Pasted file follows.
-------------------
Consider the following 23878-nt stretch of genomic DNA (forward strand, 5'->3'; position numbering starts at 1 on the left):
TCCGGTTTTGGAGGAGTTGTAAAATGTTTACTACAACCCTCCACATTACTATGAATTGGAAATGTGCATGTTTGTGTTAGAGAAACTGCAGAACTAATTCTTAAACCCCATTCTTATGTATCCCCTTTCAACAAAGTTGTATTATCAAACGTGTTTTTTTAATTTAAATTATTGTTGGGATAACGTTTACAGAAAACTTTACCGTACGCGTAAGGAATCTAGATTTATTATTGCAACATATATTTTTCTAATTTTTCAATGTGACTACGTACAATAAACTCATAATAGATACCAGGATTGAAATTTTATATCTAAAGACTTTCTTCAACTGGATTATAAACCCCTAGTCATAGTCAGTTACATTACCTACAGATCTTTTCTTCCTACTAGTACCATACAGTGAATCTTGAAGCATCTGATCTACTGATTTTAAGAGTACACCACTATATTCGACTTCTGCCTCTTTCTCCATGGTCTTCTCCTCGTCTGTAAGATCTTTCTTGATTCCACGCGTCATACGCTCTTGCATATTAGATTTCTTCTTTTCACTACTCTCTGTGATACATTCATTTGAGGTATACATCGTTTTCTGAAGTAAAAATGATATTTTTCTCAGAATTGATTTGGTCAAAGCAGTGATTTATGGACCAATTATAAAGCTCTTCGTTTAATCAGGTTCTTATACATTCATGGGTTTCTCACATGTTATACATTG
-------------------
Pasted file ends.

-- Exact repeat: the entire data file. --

Consider the following 23878-nt stretch of genomic DNA (forward strand, 5'->3'; position numbering starts at 1 on the left):
TCCGGTTTTGGAGGAGTTGTAAAATGTTTACTACAACCCTCCACATTACTATGAATTGGAAATGTGCATGTTTGTGTTAGAGAAACTGCAGAACTAATTCTTAAACCCCATTCTTATGTATCCCCTTTCAACAAAGTTGTATTATCAAACGTGTTTTTTTAATTTAAATTATTGTTGGGATAACGTTTACAGAAAACTTTACCGTACGCGTAAGGAATCTAGATTTATTATTGCAACATATATTTTTCTAATTTTTCAATGTGACTACGTACAATAAACTCATAATAGATACCAGGATTGAAATTTTATATCTAAAGACTTTCTTCAACTGGATTATAAACCCCTAGTCATAGTCAGTTACATTACCTACAGATCTTTTCTTCCTACTAGTACCATACAGTGAATCTTGAAGCATCTGATCTACTGATTTTAAGAGTACACCACTATATTCGACTTCTGCCTCTTTCTCCATGGTCTTCTCCTCGTCTGTAAGATCTTTCTTGATTCCACGCGTCATACGCTCTTGCATATTAGATTTCTTCTTTTCACTACTCTCTGTGATACATTCATTTGAGGTATACATCGTTTTCTGAAGTAAAAATGATATTTTTCTCAGAATTGATTTGGTCAAAGCAGTGATTTATGGACCAATTATAAAGCTCTTCGTTTAATCAGGTTCTTATACATTCATGGGTTTCTCACATGTTATACATTG